This week in the Iowa Legislature
The third week of the legislative session started out with a bang! Both the House and Senate spent Monday caucusing on Governor Reynolds’ education reform and school choice bill. They debated the bill late into the night with final passage coming after midnight. The Governor hosted a signing ceremony first thing on Tuesday morning marking the huge victory on her number one legislative priority. Lawmakers from both chambers continued to introduce bills and move them through the subcommittee and committee process at a brisk pace. The House ended the week passing two bills on the floor sending them over to the Senate. The pace is constant at the Capitol, and we expect it will only move faster in the coming weeks.
Governor’s Education Reform Package Signed into Law
Gov. Kim Reynolds signed her school choice and education reform package, or the Students First Act, into law on Tuesday. The signing followed heated debate by Democrats and Republicans in both chambers of the legislature. Rep. John Wills, R-Spirit Lake, said the state should support parents who want to switch from public to private schools and the bill is about “putting parents in charge of their children’s education”. Twelve Republicans voted with Democrats to oppose the legislation demonstrating there is not a consensus on the issue within the GOP. Democrats and public-school advocates opposed the bill, citing concerns about how the legislation would impact public schools, especially those in rural areas.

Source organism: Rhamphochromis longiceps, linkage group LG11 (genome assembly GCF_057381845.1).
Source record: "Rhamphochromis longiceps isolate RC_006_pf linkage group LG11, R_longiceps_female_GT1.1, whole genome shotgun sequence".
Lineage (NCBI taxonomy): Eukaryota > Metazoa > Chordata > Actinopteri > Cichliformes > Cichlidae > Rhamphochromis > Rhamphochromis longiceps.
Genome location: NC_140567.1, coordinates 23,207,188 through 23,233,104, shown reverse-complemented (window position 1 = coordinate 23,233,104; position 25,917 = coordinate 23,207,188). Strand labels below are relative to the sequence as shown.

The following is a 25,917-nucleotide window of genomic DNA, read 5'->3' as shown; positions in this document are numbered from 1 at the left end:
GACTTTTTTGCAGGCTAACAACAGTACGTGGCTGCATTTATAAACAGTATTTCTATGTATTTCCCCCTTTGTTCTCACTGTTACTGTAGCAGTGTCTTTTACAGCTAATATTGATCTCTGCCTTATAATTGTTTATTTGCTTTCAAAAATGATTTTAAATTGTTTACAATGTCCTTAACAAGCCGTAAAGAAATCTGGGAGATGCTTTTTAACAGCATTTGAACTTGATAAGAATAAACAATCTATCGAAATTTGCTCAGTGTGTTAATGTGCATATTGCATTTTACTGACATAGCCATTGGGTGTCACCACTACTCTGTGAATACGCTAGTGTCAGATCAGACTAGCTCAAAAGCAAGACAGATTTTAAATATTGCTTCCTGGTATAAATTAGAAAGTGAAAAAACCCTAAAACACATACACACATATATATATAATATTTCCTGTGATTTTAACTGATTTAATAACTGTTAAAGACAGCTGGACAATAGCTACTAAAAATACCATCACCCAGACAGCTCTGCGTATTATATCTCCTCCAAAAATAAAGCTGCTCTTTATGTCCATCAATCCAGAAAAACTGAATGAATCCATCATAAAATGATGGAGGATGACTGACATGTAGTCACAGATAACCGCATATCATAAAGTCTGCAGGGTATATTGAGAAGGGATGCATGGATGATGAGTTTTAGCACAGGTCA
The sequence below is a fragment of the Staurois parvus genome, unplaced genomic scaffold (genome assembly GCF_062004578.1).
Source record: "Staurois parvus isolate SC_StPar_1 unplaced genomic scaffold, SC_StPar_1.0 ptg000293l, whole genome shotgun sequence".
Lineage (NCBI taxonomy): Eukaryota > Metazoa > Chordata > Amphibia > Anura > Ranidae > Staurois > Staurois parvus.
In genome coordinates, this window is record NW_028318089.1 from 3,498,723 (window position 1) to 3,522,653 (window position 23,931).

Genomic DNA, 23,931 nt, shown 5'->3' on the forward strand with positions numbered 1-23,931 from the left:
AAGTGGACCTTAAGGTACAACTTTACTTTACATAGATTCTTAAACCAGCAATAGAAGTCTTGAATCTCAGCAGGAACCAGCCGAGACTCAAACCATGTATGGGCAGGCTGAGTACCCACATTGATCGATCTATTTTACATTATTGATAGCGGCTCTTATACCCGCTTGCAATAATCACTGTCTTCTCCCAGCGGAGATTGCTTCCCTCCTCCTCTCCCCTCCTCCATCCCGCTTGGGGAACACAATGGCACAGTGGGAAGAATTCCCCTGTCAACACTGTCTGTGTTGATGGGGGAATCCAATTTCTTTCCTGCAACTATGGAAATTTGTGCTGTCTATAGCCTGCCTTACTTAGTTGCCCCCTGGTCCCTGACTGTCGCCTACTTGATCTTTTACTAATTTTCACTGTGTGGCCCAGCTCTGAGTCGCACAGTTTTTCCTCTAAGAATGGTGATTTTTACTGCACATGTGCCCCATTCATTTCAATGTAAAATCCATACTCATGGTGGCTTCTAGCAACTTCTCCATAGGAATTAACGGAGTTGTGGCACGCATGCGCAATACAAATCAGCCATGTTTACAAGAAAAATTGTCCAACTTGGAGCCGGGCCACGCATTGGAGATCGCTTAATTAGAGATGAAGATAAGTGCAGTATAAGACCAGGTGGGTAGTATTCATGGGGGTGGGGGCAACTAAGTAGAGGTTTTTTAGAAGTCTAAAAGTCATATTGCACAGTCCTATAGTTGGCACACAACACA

The legislation establishes an education savings account (ESA) program for K-12 students, giving students an account of $7,598 each year to use for private school tuition and associated costs. Only incoming kindergarteners and current public school students are eligible in the first year then all Iowa students are eligible for an ESA by year three of implementation.
Tort Reform Advances
The Senate Judiciary Committee passed Senate Study Bill 1063, renumbered as SF 148, on a 11-7 vote shortly following its advancement from subcommittee Wednesday. The legislation would put a $1 million cap on noneconomic damages in lawsuits against health care providers. Gov. Reynolds identified tort reform as a top priority in her Condition of the State address and argued medical malpractice lawsuits were driving providers out of Iowa. While Democrats, such as Sen. Nate Boulton of Des Moines recognizes the lack of rural health providers, he says these limits do not consider the real harm done to victims of medical malpractice. On Thursday a House HHS subcommittee advanced a similar limit on noneconomic damages. After years of debate, the bill remains a priority for many Republican legislators this session.
Next week is expected to look very similar to this week with intense subcommittee and committee schedules and the possibility of some floor debate sprinkled in. A list of scheduled committees and subcommittees with their virtual access information can be found at the provided link.